Global Survey of Lizards Reveals Greater Abundance of Animals on Islands Than on Mainland Ecosystems

May 01, 2007
Global Survey of Lizards Reveals Greater Abundance of Animals on Islands Than on Mainland Ecosystems
Anolis lizards on Caribbean islands, such as this Anolis richardi on Grenada, reach particularly high abundances. Credit: Lauren Buckley

A comprehensive survey of lizards on islands around the world has confirmed what island biologists and seafaring explorers have long observed: Animals on islands are much more abundant than their counterparts on the mainland.

Besides confirming that longstanding observation, the study signals an alarm for island populations in a rapidly warming world. It suggests that climate change may have devastating consequences for lizards and other animals that inhabit islands because their ecosystems are much more sensitive than those on the mainland to change.

Details of the study conducted by biologists at the University of California, San Diego will appear in a paper slated for publication in the June issue of the journal Ecology Letters, available online in May.

“We found that island populations are less resistant to biological invasions, which will likely increase dramatically with changing climate,” says Walter Jetz, an assistant professor of biological sciences at UCSD and a co-author of the study.

“Climate change will drive animals to move to new places,” says Lauren Buckley, a postdoctoral fellow at the Santa Fe Institute who is a visiting scholar at UCSD and the other co-author of the study. “Our research suggests that those animals that move to islands can strongly affect the sensitive animal communities on islands.”

In addition to their increased sensitivity to biological invasions, populations on islands are more vulnerable than those on the mainland to sea level rise and increased storm activity, which are expected by many scientists to become worse as a result of global warming.

Jetz and Buckley gathered 643 estimates of lizard abundance from around the world for their survey, the first extensive global study of island densities for any animal group. Analyzing these estimates, they determined that lizards were consistently more than ten times more abundant on islands than on the mainland.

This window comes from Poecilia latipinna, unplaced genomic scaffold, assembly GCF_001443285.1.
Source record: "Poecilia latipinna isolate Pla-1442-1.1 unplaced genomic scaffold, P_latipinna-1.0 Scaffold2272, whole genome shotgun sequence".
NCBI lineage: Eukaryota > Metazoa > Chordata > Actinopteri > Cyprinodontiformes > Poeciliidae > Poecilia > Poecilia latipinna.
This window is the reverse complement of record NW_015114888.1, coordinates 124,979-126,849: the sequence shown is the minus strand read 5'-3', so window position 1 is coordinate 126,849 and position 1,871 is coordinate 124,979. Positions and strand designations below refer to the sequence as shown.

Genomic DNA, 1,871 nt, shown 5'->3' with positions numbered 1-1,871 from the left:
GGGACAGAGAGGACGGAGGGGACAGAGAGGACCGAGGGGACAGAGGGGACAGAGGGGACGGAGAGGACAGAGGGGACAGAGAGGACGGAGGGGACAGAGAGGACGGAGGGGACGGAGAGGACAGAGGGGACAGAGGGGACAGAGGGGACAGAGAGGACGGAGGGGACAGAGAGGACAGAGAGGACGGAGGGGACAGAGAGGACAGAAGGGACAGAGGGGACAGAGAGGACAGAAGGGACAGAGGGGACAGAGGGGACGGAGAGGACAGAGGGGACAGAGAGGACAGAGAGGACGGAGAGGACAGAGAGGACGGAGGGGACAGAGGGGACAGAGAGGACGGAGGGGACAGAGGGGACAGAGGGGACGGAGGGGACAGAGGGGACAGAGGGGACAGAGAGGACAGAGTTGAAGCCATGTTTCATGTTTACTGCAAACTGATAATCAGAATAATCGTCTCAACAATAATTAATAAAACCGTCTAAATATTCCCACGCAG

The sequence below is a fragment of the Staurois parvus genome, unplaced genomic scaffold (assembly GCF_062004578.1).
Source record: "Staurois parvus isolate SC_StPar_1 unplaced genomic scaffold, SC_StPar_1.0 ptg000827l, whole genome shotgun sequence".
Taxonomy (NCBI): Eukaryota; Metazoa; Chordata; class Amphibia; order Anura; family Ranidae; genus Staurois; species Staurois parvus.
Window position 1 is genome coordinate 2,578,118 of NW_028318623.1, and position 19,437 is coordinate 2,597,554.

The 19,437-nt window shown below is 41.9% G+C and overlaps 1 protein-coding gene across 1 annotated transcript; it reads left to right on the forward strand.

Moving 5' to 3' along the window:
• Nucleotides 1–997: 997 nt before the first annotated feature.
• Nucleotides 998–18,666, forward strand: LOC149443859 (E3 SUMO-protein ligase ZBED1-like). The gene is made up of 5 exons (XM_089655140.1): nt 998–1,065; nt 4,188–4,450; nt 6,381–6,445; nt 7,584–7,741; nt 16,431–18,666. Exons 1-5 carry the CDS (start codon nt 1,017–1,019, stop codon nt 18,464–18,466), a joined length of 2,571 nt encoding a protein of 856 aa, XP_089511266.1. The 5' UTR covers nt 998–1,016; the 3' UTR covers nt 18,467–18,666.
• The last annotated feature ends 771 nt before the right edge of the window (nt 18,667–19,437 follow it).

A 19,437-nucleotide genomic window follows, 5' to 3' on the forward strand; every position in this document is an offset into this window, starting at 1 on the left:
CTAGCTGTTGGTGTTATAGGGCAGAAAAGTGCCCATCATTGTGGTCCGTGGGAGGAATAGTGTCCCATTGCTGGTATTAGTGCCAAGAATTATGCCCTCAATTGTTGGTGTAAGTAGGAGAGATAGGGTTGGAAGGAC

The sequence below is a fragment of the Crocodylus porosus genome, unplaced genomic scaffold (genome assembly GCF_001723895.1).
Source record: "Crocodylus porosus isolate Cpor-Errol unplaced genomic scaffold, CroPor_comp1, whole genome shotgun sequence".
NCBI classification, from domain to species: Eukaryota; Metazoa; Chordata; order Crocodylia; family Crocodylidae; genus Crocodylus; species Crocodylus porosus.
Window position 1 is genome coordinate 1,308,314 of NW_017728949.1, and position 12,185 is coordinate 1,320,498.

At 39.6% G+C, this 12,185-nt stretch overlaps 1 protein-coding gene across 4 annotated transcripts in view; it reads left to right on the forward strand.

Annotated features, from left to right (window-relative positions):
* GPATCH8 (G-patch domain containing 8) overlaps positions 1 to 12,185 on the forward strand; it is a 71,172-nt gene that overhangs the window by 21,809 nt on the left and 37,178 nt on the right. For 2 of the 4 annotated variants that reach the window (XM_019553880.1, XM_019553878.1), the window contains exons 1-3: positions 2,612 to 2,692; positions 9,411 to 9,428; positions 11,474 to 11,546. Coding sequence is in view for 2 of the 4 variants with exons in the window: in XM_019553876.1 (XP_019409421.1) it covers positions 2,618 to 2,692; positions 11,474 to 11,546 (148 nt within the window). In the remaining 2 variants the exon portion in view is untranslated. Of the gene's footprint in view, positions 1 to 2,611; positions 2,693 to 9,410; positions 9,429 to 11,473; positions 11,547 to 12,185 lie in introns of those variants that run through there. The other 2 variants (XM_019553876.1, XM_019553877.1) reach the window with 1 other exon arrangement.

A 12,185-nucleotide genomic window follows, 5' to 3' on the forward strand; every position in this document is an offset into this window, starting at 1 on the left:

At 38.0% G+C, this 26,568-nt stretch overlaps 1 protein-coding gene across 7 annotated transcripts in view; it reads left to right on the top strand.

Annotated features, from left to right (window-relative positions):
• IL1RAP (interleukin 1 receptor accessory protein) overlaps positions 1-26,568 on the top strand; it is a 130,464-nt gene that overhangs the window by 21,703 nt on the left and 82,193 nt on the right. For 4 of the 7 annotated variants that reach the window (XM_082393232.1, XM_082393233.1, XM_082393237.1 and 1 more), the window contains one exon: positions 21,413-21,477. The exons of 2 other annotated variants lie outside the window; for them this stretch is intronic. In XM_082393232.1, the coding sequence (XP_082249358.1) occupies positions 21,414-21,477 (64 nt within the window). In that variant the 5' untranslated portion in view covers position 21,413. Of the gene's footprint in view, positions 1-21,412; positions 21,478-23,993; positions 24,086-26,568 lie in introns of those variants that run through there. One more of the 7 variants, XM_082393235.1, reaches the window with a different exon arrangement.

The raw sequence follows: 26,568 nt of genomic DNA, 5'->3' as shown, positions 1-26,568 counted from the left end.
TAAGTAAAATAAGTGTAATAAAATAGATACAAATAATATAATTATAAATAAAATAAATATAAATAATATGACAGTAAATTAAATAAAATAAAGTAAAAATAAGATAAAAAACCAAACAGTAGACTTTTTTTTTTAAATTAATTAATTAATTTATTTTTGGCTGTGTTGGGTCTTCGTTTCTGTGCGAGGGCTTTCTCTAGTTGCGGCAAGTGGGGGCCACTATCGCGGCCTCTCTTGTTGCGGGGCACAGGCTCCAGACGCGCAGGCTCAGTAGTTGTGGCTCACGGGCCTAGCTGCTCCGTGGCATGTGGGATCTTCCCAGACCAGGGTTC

Previous research conducted by Ted Case at UCSD and others on small groups of islands had found that islands’ limited areas and isolation can reduce predation and competition pressures. As a result, island animals were able to reach exceptionally high densities.

In their study, Jetz and Buckley confirmed that reduced numbers of predators and competitors accompany high lizard densities on islands across the world. The two biologists concluded that an average acre of mainland contains 52 lizards while an island acre contains 777 lizards. This difference in density persisted when the scientists controlled for location and environmental conditions.

“The ecology of islands is particularly important because, while the world’s more than 100,000 islands constitute only 7 percent of the global land surface, they contain many of the earth’s species with numerous species restricted to single islands,” says Buckley. “500 million people depend on island ecosystems for their food and livelihoods.”

The study suggests that islands are particularly sensitive to the loss and gain of species. Species introductions have had dramatic consequences for islands. Introduced mongooses have devastated island populations of lizards and introduced snakes have caused the loss of birds and lizards on islands.

“Cases of species introductions wreaking havoc on islands are likely to become more common as the islands face increasing pressures from population growth, tourism, development, and climate change,” says Jetz. “The consequences of island vulnerability have already been observed as island species account for half of known animal extinctions and a full 90 percent of known bird extinctions in the last 400 years. Our study suggests that islands will continue to be vulnerable worldwide.”

“Many people, myself included, enjoy visiting islands for their spectacular wildlife,” adds Buckley. “Our research suggests that we must be particularly careful to limit the movement of animals between islands if islands are to remain special places to visit.”

Source: University of California, San Diego

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